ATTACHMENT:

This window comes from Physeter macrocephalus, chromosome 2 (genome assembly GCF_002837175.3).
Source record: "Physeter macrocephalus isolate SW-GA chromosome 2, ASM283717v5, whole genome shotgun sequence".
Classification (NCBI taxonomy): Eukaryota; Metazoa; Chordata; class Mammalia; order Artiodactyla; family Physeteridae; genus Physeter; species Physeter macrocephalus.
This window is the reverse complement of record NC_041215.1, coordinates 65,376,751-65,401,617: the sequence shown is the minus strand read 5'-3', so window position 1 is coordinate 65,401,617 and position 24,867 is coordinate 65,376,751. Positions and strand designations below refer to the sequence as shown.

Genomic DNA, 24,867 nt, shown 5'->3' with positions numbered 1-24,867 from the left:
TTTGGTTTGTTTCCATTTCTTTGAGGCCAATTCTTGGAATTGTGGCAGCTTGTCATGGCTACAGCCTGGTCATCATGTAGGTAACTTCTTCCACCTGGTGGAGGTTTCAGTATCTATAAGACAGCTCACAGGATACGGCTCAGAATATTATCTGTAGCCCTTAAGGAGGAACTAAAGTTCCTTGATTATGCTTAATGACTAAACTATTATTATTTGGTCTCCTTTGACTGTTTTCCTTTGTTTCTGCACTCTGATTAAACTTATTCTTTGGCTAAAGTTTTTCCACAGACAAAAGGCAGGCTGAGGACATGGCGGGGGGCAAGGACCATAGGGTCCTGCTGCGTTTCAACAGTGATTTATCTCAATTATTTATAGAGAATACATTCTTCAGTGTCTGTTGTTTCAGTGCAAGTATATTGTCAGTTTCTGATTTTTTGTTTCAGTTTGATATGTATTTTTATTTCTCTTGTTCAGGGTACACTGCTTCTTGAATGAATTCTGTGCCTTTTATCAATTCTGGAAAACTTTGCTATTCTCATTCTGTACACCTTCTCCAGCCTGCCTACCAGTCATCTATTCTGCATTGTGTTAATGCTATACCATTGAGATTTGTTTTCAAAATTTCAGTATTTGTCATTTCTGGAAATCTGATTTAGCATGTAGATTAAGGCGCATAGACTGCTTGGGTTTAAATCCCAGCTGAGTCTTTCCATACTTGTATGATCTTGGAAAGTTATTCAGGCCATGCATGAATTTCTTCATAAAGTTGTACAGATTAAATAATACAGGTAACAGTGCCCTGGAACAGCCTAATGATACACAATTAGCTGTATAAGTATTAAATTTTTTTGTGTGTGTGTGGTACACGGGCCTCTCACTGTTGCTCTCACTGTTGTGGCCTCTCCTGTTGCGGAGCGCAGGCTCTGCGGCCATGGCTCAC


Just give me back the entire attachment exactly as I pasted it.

This window comes from Physeter macrocephalus, chromosome 2 (genome assembly GCF_002837175.3).
Source record: "Physeter macrocephalus isolate SW-GA chromosome 2, ASM283717v5, whole genome shotgun sequence".
Classification (NCBI taxonomy): Eukaryota; Metazoa; Chordata; class Mammalia; order Artiodactyla; family Physeteridae; genus Physeter; species Physeter macrocephalus.
This window is the reverse complement of record NC_041215.1, coordinates 65,376,751-65,401,617: the sequence shown is the minus strand read 5'-3', so window position 1 is coordinate 65,401,617 and position 24,867 is coordinate 65,376,751. Positions and strand designations below refer to the sequence as shown.

Genomic DNA, 24,867 nt, shown 5'->3' with positions numbered 1-24,867 from the left:
TTTGGTTTGTTTCCATTTCTTTGAGGCCAATTCTTGGAATTGTGGCAGCTTGTCATGGCTACAGCCTGGTCATCATGTAGGTAACTTCTTCCACCTGGTGGAGGTTTCAGTATCTATAAGACAGCTCACAGGATACGGCTCAGAATATTATCTGTAGCCCTTAAGGAGGAACTAAAGTTCCTTGATTATGCTTAATGACTAAACTATTATTATTTGGTCTCCTTTGACTGTTTTCCTTTGTTTCTGCACTCTGATTAAACTTATTCTTTGGCTAAAGTTTTTCCACAGACAAAAGGCAGGCTGAGGACATGGCGGGGGGCAAGGACCATAGGGTCCTGCTGCGTTTCAACAGTGATTTATCTCAATTATTTATAGAGAATACATTCTTCAGTGTCTGTTGTTTCAGTGCAAGTATATTGTCAGTTTCTGATTTTTTGTTTCAGTTTGATATGTATTTTTATTTCTCTTGTTCAGGGTACACTGCTTCTTGAATGAATTCTGTGCCTTTTATCAATTCTGGAAAACTTTGCTATTCTCATTCTGTACACCTTCTCCAGCCTGCCTACCAGTCATCTATTCTGCATTGTGTTAATGCTATACCATTGAGATTTGTTTTCAAAATTTCAGTATTTGTCATTTCTGGAAATCTGATTTAGCATGTAGATTAAGGCGCATAGACTGCTTGGGTTTAAATCCCAGCTGAGTCTTTCCATACTTGTATGATCTTGGAAAGTTATTCAGGCCATGCATGAATTTCTTCATAAAGTTGTACAGATTAAATAATACAGGTAACAGTGCCCTGGAACAGCCTAATGATACACAATTAGCTGTATAAGTATTAAATTTTTTTGTGTGTGTGTGGTACACGGGCCTCTCACTGTTGCTCTCACTGTTGTGGCCTCTCCTGTTGCGGAGCGCAGGCTCTGCGGCCATGGCTCAC